BILTHOVEN, THE NETHERLANDS. Cognitive decline (memory loss and a decline in awareness and the ability to think, learn and judge) is often part of the aging process and precedes Alzheimer’s disease and dementia. Dutch researchers report that cognitive decline is substantially less among elderly men consuming a diet rich in EPA and DHA (eicosapentaenoic acid and docosahexaenoic acid, respectfully), the main components of fish oil. Their study, part of the Zutphen Elderly Study, involved 210 men between the ages of 70 and 89 years when enrolled in the study in 1990. The men completed food frequency questionnaires and were tested with the Mini-Mental State Examination (MMSE) scale at enrollment and 5 years later. In 1990 24% of the participants never consumed fish, 41% consumed up to 20 grams/day (1 serving a week), and 35% consumed more than 20 grams/day (more than 1 serving a week). The daily intake of EPA and DHA among men consuming no fish at all was only 15 mg. After 5 years the MMSE score had declined by 1.2 points among the men who never consumed fish as compared to a decline of only 0.3 points in the fish consumers (a higher MMSE score indicates better cognitive functioning).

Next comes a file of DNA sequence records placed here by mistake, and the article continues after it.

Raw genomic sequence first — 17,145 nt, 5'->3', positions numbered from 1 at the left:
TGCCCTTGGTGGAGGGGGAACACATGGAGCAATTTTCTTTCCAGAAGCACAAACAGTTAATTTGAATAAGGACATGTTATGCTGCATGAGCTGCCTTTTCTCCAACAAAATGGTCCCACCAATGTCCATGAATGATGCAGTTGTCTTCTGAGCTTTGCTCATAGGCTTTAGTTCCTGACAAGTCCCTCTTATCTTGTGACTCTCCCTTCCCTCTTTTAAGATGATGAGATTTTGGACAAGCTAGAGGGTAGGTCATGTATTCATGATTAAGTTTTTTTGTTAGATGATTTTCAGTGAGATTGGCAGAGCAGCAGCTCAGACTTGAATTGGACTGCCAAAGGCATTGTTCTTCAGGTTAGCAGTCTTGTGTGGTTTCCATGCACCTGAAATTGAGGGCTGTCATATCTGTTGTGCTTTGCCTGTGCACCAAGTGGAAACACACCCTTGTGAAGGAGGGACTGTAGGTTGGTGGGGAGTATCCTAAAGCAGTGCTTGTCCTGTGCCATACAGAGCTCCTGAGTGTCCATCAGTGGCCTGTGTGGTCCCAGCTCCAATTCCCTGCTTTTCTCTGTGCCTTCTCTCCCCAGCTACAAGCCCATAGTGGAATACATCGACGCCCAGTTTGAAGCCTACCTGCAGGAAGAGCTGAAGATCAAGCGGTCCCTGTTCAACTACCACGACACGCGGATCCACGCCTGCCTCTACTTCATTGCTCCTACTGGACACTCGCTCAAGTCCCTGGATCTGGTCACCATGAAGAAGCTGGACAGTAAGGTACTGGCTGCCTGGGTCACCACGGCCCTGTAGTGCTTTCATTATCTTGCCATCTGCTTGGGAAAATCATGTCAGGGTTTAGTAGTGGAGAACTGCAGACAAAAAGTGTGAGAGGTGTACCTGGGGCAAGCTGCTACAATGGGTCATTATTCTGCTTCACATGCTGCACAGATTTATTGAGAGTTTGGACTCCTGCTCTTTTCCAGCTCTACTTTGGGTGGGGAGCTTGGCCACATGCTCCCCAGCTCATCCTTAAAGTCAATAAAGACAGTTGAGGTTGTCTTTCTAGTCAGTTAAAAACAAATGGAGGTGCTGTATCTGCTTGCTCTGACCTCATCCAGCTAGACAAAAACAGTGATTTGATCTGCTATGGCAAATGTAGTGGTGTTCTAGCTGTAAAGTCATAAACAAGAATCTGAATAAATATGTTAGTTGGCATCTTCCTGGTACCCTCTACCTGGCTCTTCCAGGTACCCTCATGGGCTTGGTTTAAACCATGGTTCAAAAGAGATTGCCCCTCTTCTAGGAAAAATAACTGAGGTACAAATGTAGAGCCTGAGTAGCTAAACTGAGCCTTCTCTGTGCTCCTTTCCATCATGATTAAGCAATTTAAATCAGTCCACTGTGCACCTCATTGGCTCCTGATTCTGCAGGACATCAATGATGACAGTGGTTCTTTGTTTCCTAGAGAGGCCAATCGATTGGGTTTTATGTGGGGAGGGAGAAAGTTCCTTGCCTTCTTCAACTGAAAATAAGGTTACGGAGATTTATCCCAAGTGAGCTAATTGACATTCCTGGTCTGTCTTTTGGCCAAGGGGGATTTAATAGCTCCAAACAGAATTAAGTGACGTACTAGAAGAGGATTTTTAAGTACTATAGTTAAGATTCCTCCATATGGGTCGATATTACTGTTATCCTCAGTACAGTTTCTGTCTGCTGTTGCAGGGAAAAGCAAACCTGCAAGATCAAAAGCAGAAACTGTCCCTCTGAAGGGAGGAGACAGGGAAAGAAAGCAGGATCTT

The researchers also compared the rate of cognitive decline to the calculated daily intake of EPA and DHA. They found that men with an intake of about 400 mg/day actually improved their MMSE score by 0.2 points over the 5-year evaluation period, while men who consumed only about 20 mg/day experienced an average decline of 0.9 points – a statistically significant difference of 1.1 points. An intake of 400 mg/day of EPA and DHA can be obtained through supplementation with fish oil or by consuming one serving (140 grams) of fatty fish (mackerel, herring, salmon) a week.
van Gelder, BM, et al. Fish consumption, n-3 fatty acids, and subsequent 5-y cognitive decline in elderly men. American Journal of Clinical Nutrition, Vol. 85, 2007, pp. 1142-47